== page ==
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Malawi, 14 March 2016: Testing unmanned aerial vehicle flights for HIV early infant diagnosis

© UNICEF/2016/Khonje
Children look on as UNICEF and the Government of Malawi test the use of Unmanned Aerial Vehicles (UAVs) to reduce waiting times of infant HIV tests.

LILONGWE, Malawi, 14 March 2016 – The Government of Malawi and UNICEF have started testing the use of unmanned aerial vehicles (UAVs or drones) to explore cost effective ways of reducing waiting times for HIV testing of infants.

The first successful test flight completed the 10 km route unhindered travelling from a community health centre to the Kamuzu Central Hospital laboratory. The local residents gathered in amazement as the vehicle took off and flew away in the direction of the hospital. The test flights, which are assessing viability including cost and safety, will continue until Friday, March 18.

UAVs have been used in the past for surveillance and assessments of disaster, but this is the first known use of them on the continent for improvement of HIV services.

“HIV is still an important barrier to development in Malawi, and every year around 10,000 children die of HIV. This innovation, which transports dried blood samples from infants, could bring a breakthrough in overcoming transport challenges and associated delays experienced by health workers in remote areas of Malawi,” says Mahimbo Mdoe, UNICEF Malawi Country Representative. “In 2014, nearly 40,000 children in Malawi were born to HIV positive mothers. Quality care of these children depends on early diagnosis, which requires taking blood samples from the health centre to the central laboratory for testing. We hope that UAVs can help in massively reducing the transportation time and ensure that children who need it, start their treatment early.”

© UNICEF/2016/Khonje
A Lab technician taking a blood sample from a baby for HIV testing.

In 2014, around 10,000 children in Malawi died from HIV-related diseases and only 49 per cent of children were treated. It currently takes an average of 11 days to get samples from health centre to a testing lab, and up to four weeks for the results to be delivered back. The longer the delay between test and results, the higher the default rate of the patient.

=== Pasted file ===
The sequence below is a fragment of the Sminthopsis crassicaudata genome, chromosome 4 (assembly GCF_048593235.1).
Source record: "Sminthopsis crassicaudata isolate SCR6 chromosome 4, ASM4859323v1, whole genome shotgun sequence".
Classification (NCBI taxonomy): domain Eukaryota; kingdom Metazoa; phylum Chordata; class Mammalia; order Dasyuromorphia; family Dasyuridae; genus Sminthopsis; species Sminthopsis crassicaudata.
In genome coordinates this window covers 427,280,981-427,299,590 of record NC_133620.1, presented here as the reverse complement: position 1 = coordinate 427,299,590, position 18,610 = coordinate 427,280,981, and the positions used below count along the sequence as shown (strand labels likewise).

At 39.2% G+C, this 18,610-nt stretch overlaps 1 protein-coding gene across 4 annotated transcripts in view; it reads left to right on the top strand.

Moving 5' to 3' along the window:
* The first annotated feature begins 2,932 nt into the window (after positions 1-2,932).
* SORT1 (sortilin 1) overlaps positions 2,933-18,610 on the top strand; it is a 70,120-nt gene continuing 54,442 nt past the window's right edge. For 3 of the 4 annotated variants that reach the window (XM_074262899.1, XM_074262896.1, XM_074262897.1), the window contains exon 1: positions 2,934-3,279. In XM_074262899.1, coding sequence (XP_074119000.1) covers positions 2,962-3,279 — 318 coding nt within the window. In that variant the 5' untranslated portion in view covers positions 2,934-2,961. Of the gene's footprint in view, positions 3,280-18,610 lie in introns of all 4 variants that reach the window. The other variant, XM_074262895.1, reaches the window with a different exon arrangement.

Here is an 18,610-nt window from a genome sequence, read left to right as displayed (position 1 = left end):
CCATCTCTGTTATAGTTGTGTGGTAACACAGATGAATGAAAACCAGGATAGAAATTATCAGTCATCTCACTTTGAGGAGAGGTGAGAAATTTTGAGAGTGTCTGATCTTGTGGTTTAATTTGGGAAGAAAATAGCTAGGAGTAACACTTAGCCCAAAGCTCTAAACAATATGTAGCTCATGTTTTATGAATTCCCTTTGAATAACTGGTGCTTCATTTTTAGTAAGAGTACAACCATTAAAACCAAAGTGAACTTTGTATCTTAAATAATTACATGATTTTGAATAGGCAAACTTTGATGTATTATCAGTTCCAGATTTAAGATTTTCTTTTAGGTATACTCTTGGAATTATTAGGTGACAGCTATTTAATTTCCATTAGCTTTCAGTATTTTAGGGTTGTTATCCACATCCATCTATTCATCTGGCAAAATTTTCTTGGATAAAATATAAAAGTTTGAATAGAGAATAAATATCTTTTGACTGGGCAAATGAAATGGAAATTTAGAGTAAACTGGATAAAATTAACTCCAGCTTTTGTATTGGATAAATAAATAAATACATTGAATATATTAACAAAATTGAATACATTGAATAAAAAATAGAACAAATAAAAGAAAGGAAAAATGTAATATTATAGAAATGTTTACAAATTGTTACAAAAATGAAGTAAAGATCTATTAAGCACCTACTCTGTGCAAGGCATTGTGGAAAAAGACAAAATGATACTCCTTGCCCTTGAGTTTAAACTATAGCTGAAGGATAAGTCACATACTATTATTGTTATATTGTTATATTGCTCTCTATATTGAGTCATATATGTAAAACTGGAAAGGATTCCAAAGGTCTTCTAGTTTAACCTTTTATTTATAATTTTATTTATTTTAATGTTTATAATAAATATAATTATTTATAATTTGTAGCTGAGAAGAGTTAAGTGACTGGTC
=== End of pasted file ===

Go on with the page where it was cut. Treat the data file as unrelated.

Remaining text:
Minister of Health Dr. Peter Kumpalume said the Malawi Government is committed to the prevention of mother to child transmission of HIV. “Malawi has pioneered a number of innovations in the delivery of HIV services including the Option B+ policy which puts mothers on a simple, lifelong treatment regime. We have also pioneered the delivery of results from the central laboratory to the health facilities through text messages. We believe our partnering with UNICEF to test UAVs is another innovation and will help in our drive to achieve the country’s goals in HIV prevention and treatment.”
 

Background

Malawi has a national HIV prevalence rate of 10 per cent – still one of the highest in the world. An estimated 1 million Malawians were living with HIV in 2013 and 48,000 died from HIV-related illnesses in the same year.

Whilst progress has been made, and today 90 per cent of pregnant women know their HIV status, there is still a drop off with testing and treatment of babies and children.

Samples are currently transported by road – either by motorbike or local authority ambulances. Various factors, including the high cost of diesel fuel, poor state of roads and limited distribution schedules, have resulted in extreme delays in lab sample transport, constituting a significant impediment for the scaling up of paediatric ART’s effectiveness.

Currently, the time taken to get from healthcare facility to the lab is 11 days, and time taken to return the results by road can take as long as 4 weeks.

The UAV flights are supported by the US company, Matternet. After the test flights, the cost comparison with road transport will be done, and if favourable, the second phase will carry out test flights from remote areas of the country.

 

About UNICEF
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For more information please contact:
Malawi: Angela Travis, atravis@unicef.org or +265 999 964208 or Doreen Matonga, dmatonga@unicef.org or +265 888 891 980
Johannesburg: Sue Beukes, smbeukes@unicef.org or +27 79 495 5935
Nairobi: Ricardo Pires, rpires@unicef.org or +254 701 635 021

 

 
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